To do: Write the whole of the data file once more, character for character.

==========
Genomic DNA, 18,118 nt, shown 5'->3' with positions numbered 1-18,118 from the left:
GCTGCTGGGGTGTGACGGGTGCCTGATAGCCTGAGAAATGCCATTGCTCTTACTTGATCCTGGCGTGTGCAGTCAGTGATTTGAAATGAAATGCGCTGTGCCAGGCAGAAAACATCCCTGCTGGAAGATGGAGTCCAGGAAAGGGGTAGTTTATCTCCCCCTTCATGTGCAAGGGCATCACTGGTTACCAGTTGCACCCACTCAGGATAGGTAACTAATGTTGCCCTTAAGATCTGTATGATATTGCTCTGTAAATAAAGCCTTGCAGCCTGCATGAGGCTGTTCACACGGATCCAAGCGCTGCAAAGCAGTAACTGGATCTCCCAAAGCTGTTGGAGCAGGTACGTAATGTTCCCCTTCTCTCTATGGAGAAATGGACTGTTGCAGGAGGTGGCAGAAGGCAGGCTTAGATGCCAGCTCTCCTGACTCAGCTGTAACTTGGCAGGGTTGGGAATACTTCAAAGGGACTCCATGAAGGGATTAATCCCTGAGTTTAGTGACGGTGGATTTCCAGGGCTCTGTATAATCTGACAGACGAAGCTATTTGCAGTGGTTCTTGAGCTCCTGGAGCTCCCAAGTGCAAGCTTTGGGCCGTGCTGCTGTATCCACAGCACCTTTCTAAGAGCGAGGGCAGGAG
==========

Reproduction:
Genomic DNA, 18,118 nt, shown 5'->3' with positions numbered 1-18,118 from the left:
GCTGCTGGGGTGTGACGGGTGCCTGATAGCCTGAGAAATGCCATTGCTCTTACTTGATCCTGGCGTGTGCAGTCAGTGATTTGAAATGAAATGCGCTGTGCCAGGCAGAAAACATCCCTGCTGGAAGATGGAGTCCAGGAAAGGGGTAGTTTATCTCCCCCTTCATGTGCAAGGGCATCACTGGTTACCAGTTGCACCCACTCAGGATAGGTAACTAATGTTGCCCTTAAGATCTGTATGATATTGCTCTGTAAATAAAGCCTTGCAGCCTGCATGAGGCTGTTCACACGGATCCAAGCGCTGCAAAGCAGTAACTGGATCTCCCAAAGCTGTTGGAGCAGGTACGTAATGTTCCCCTTCTCTCTATGGAGAAATGGACTGTTGCAGGAGGTGGCAGAAGGCAGGCTTAGATGCCAGCTCTCCTGACTCAGCTGTAACTTGGCAGGGTTGGGAATACTTCAAAGGGACTCCATGAAGGGATTAATCCCTGAGTTTAGTGACGGTGGATTTCCAGGGCTCTGTATAATCTGACAGACGAAGCTATTTGCAGTGGTTCTTGAGCTCCTGGAGCTCCCAAGTGCAAGCTTTGGGCCGTGCTGCTGTATCCACAGCACCTTTCTAAGAGCGAGGGCAGGAG